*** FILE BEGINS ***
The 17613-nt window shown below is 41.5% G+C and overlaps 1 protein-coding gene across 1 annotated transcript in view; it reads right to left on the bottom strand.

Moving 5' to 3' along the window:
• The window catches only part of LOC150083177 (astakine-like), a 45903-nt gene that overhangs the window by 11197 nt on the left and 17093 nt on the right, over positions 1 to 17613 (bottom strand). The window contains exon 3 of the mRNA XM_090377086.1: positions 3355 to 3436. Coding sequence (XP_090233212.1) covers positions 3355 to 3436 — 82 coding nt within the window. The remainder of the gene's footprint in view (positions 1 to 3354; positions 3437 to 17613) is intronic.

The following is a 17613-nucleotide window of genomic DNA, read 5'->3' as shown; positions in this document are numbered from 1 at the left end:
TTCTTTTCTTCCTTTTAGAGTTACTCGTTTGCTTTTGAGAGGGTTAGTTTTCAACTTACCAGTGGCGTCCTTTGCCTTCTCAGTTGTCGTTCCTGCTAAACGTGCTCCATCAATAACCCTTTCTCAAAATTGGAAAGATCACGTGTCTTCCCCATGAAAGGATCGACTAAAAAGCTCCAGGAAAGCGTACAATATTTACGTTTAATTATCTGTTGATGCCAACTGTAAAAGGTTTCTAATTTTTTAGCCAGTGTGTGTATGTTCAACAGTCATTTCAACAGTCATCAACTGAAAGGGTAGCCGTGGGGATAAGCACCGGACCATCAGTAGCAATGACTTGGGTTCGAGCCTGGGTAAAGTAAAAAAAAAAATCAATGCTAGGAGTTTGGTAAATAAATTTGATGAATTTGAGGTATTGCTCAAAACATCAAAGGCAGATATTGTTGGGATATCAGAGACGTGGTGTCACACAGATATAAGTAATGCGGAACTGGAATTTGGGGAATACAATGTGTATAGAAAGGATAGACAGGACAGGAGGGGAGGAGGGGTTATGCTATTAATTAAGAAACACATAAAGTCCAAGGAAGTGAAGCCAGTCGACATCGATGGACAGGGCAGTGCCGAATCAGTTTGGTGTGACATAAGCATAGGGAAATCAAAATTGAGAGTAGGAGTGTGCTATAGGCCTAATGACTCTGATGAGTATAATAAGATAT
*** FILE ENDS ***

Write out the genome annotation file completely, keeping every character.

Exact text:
The 17613-nt window shown below is 41.5% G+C and overlaps 1 protein-coding gene across 1 annotated transcript in view; it reads right to left on the bottom strand.

Moving 5' to 3' along the window:
• The window catches only part of LOC150083177 (astakine-like), a 45903-nt gene that overhangs the window by 11197 nt on the left and 17093 nt on the right, over positions 1 to 17613 (bottom strand). The window contains exon 3 of the mRNA XM_090377086.1: positions 3355 to 3436. Coding sequence (XP_090233212.1) covers positions 3355 to 3436 — 82 coding nt within the window. The remainder of the gene's footprint in view (positions 1 to 3354; positions 3437 to 17613) is intronic.

The following is a 17613-nucleotide window of genomic DNA, read 5'->3' as shown; positions in this document are numbered from 1 at the left end:
TTCTTTTCTTCCTTTTAGAGTTACTCGTTTGCTTTTGAGAGGGTTAGTTTTCAACTTACCAGTGGCGTCCTTTGCCTTCTCAGTTGTCGTTCCTGCTAAACGTGCTCCATCAATAACCCTTTCTCAAAATTGGAAAGATCACGTGTCTTCCCCATGAAAGGATCGACTAAAAAGCTCCAGGAAAGCGTACAATATTTACGTTTAATTATCTGTTGATGCCAACTGTAAAAGGTTTCTAATTTTTTAGCCAGTGTGTGTATGTTCAACAGTCATTTCAACAGTCATCAACTGAAAGGGTAGCCGTGGGGATAAGCACCGGACCATCAGTAGCAATGACTTGGGTTCGAGCCTGGGTAAAGTAAAAAAAAAAATCAATGCTAGGAGTTTGGTAAATAAATTTGATGAATTTGAGGTATTGCTCAAAACATCAAAGGCAGATATTGTTGGGATATCAGAGACGTGGTGTCACACAGATATAAGTAATGCGGAACTGGAATTTGGGGAATACAATGTGTATAGAAAGGATAGACAGGACAGGAGGGGAGGAGGGGTTATGCTATTAATTAAGAAACACATAAAGTCCAAGGAAGTGAAGCCAGTCGACATCGATGGACAGGGCAGTGCCGAATCAGTTTGGTGTGACATAAGCATAGGGAAATCAAAATTGAGAGTAGGAGTGTGCTATAGGCCTAATGACTCTGATGAGTATAATAAGATAT